Guest post by LighthouseAutismCenter.com
It can be a challenge for children with autism to stay active and healthy. Here are some activities and ideas for meeting those challenges.
Guide created by Lighthouse Autism Center
Guest post by Autism Home Support Services
Guest Post by Dr. Greg Grillo of Dentably.com
Dental issues are something that most people experience at some point in their life. A lot of these issues can be prevented by practicing good dental hygiene. However, because of sensory issues, oral health for patients with autism can be difficult. I’ve been practicing family dentistry for 17 years and my staff and I personally work closely with patients and their needs. Each person is different, and we like to accommodate their specific needs the best we can. I like to make families aware of some of the common dental issues that occur in patients with autism so they can work to treat or prevent them.
by Lonnie Pacelli
The Israeli Defense Force (IDF) Special intelligence Unit 9900 is dedicated to everything related to geography, including mapping, interpretation of aerial and satellite photographs, and space research. Within this unit there is another, smaller unit of highly qualified soldiers who can detect even the smallest details—the ones usually undetectable to most people.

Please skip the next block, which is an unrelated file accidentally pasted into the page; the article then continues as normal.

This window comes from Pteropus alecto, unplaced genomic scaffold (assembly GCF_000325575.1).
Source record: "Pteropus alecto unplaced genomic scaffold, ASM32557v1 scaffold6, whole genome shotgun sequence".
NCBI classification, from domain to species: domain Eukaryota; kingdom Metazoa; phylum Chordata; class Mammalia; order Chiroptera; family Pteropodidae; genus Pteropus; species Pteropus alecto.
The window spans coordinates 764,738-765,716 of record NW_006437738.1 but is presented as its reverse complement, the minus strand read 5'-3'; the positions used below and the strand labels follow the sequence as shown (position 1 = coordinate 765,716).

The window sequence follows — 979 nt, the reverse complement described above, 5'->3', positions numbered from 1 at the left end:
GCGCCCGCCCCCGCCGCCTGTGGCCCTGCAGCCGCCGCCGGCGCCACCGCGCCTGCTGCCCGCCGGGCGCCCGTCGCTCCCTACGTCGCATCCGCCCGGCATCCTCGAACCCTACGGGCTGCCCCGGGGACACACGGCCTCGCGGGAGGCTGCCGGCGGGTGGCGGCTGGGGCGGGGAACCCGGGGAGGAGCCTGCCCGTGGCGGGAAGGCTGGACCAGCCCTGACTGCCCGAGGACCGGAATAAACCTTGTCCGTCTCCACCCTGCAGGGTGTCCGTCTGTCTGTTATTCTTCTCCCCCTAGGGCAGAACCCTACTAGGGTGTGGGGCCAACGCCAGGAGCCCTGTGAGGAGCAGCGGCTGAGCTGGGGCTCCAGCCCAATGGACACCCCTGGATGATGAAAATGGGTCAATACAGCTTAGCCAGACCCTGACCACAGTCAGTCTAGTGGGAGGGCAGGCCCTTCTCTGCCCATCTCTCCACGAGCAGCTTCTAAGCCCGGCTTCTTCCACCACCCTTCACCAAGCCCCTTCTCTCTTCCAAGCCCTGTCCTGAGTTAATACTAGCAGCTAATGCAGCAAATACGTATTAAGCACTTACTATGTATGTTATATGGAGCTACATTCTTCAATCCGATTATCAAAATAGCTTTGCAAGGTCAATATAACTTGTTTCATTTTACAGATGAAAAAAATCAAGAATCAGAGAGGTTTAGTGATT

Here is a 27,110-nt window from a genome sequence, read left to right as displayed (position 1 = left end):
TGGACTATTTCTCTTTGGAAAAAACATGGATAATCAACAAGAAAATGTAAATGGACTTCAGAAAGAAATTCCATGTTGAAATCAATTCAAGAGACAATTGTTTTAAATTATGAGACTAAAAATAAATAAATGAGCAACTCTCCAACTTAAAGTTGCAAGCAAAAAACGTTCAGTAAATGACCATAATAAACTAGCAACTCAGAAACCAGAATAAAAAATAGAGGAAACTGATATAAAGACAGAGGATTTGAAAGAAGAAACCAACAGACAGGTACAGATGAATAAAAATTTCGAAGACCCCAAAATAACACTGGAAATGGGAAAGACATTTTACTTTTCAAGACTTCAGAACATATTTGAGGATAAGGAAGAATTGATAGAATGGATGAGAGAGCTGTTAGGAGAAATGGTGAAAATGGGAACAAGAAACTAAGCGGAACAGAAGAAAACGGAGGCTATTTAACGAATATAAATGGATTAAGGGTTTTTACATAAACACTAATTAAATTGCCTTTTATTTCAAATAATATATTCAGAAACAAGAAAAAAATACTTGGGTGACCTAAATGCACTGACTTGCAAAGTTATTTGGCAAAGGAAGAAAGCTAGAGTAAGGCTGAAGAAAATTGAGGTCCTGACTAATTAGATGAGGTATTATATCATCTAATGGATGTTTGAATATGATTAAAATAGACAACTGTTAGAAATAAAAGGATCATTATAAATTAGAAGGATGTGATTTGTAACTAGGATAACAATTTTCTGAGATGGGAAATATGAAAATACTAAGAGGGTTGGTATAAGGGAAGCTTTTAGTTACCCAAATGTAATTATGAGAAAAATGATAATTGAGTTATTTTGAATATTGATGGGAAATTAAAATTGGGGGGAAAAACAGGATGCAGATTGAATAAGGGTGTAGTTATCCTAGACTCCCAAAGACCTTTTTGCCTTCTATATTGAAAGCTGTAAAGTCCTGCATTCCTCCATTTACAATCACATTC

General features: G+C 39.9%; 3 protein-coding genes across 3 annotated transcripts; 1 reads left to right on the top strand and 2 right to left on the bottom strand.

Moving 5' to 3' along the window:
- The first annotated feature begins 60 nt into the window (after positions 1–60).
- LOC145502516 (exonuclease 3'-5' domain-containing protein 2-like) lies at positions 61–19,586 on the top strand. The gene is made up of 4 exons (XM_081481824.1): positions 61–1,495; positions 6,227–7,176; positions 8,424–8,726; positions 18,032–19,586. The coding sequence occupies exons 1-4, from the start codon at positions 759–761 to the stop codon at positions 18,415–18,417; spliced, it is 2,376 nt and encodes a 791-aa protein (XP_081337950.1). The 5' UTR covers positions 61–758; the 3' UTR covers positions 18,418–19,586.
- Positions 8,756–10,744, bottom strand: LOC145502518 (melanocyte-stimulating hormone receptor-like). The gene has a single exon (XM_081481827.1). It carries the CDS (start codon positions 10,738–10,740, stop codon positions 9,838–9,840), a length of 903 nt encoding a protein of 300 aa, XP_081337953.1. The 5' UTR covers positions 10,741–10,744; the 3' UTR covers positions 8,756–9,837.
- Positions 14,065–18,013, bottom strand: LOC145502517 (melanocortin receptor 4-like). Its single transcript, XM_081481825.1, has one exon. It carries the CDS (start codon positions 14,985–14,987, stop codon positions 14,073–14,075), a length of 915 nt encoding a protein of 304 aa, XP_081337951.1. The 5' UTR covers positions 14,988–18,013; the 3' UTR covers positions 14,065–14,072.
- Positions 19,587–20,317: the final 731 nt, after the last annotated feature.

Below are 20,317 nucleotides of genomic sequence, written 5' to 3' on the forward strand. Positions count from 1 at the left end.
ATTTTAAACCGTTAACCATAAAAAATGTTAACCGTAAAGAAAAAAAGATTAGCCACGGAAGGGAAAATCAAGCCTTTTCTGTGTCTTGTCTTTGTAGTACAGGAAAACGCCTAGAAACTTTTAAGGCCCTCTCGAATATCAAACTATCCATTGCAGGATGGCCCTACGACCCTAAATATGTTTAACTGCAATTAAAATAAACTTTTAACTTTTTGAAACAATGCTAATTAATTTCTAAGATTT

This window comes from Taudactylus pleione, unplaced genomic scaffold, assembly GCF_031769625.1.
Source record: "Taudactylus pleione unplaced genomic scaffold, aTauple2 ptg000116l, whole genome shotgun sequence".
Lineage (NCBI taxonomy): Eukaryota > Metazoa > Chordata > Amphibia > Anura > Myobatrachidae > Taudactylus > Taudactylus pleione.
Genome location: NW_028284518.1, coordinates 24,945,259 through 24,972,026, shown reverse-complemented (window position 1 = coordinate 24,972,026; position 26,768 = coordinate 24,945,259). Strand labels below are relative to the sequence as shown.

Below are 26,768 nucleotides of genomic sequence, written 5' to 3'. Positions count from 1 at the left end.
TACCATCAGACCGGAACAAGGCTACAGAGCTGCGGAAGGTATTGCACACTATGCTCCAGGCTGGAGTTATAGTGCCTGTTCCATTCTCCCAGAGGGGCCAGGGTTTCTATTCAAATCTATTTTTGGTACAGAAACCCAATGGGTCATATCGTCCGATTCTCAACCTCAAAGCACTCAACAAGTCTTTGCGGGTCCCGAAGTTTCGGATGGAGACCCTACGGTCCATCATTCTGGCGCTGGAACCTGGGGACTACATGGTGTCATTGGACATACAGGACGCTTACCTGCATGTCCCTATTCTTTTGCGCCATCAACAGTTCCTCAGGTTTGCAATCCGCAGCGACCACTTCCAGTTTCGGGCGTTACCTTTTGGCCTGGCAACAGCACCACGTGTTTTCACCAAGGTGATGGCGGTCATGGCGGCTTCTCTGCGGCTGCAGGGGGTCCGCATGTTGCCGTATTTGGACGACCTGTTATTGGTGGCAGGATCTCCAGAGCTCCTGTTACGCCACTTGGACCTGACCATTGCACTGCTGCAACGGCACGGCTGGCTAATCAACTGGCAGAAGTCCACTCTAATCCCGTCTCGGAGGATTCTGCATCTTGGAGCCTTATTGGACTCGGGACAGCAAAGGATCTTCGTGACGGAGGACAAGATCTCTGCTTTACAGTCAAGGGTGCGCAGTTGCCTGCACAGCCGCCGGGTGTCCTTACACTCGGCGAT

These soldiers all have one thing in common; they are on the autism spectrum. Their job is to take visual materials from satellite images and sensors in the air. With the help of officers and decoding tools, they analyze the images and find specific objects within the images that are necessary to provide the best data to those planning missions. The IDF has also found that soldiers with autism can focus for longer periods of time than their neurotypical counterparts.
by Lonnie Pacelli
This is part two of How an Autistic Child has Changed a Career…For the Better
In 2006 I wrote of Patty’s and my decision to homeschool our son Trevor to help provide a learning environment more conducive with his autism. It’s now twelve years later and time to write about how things worked out.
by Lonnie Pacelli
My fiction book, The Lawless One and the End of Time, has four main characters who meet at age 14 in Naples, Italy and all grow into globally-recognized figures. One of the characters, Bert Winn, was fascinated with history. He loved the concreteness of historical facts; they either happened or they didn’t. He met and fell in love with Laura, a math major he met in college. He graduated college with a Ph.D. in history and became an acclaimed professor. Bert and Laura married and had a son they named JT. The Winn family became internet celebrities and millions of people subscribed to their online video blog. Subscribers loved to hear their messages of fact, inspiration, and challenge. Their message? An unvarnished, inspirational view of life with Autism Spectrum Disorder.
by Lonnie Pacelli